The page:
The Hilbert scheme is pretty horribly behaved, and positive results of this nature are quite rare.

You probably mean to ask if there exists $C\in L$ such that $C$ is both reduced and irreducible. If you don't demand reducedness, the answer is yes. For suppose $H$ is a component of a Hilbert scheme of curves in $\mathbb{P}^n$, and let $C\in H$ be a general member of $H$. Let $M_t\in PGL(n+1)$ be a family of linear transformations which limits to the projection from a general codimension 2 plane in $\mathbb{P}^n$ as $t\to 0$ (so that it projects onto a line). Then $M_t(C)$ gives a curve in $H$, but the limiting curve in $H$ is supported entirely on a line, hence is irreducible.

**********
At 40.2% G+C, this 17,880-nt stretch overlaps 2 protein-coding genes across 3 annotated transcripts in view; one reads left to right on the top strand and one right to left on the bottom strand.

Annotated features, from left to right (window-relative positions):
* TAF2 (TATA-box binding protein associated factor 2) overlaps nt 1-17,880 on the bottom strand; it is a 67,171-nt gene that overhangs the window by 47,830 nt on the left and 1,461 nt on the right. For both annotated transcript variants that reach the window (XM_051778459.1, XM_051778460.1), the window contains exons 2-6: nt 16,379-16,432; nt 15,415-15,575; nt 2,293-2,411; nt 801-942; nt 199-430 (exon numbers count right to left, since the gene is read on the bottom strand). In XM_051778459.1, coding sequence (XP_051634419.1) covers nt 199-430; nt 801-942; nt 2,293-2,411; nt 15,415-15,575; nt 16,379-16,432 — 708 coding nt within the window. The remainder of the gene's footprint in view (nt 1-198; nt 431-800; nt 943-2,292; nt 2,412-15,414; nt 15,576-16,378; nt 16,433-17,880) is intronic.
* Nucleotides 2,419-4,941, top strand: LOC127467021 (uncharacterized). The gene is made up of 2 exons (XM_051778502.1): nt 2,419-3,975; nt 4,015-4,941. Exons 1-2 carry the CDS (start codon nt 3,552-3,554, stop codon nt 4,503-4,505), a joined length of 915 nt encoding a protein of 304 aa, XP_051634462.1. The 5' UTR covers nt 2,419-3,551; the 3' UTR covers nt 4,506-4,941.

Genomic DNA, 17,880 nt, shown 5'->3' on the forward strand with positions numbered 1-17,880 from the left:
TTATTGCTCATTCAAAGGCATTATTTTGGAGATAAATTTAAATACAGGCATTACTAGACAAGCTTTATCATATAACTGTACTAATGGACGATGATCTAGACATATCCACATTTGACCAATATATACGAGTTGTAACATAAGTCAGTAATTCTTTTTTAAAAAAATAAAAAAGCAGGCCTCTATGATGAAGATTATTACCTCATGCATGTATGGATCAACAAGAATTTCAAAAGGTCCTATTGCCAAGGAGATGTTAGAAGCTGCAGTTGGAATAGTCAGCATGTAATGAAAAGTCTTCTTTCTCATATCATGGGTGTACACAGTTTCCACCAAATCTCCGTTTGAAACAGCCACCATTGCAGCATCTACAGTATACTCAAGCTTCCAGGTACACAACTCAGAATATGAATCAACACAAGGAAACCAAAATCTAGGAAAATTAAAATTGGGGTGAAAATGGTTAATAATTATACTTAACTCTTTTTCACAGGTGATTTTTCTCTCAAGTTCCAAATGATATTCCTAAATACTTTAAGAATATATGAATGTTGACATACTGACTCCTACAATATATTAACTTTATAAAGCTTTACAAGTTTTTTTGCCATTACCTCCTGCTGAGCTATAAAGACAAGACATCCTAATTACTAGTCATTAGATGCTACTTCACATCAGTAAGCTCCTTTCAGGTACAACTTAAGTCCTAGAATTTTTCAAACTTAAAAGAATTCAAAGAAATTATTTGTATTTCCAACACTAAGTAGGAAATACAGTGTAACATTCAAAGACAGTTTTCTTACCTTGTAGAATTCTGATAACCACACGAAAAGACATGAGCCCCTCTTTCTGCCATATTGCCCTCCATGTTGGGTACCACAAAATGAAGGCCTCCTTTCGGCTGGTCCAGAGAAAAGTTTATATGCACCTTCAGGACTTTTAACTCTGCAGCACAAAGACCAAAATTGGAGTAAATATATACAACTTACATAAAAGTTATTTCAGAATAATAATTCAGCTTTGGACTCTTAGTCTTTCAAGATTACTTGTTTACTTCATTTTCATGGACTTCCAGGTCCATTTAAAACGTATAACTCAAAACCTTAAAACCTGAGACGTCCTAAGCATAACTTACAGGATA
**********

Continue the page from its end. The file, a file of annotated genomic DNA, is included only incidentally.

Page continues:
Whenever you have a component with a reduced and irreducible member, it is in fact true that the general member is reduced and irreducible, as being integral is open in flat families.

In general, the Hilbert scheme is always connected (a theorem of Hartshorne); however, irreducible components typically meet at highly non-reduced members instead of the "nice" objects we're actually trying to parameterize.

It is not reasonable to expect that every component of a Hilbert scheme of curves has an irreducible member. For instance, the Hilbert scheme parameterizing twisted cubic curves also has a separate component parameterizing unions of plane cubic curves and an isolated point. You may object this latter object is not a "curve," but part of the problem with Hilbert schemes is that the Hilbert scheme of curves doesn't even only see things of pure dimension 1.

Similarly, the Hilbert scheme corresponding to the Hilbert polynomial of two skew lines does not have any reduced and irreducible curves in it.

To get more satisfying counterexamples, one only needs to increase the degree and genus--things get really nasty really fast.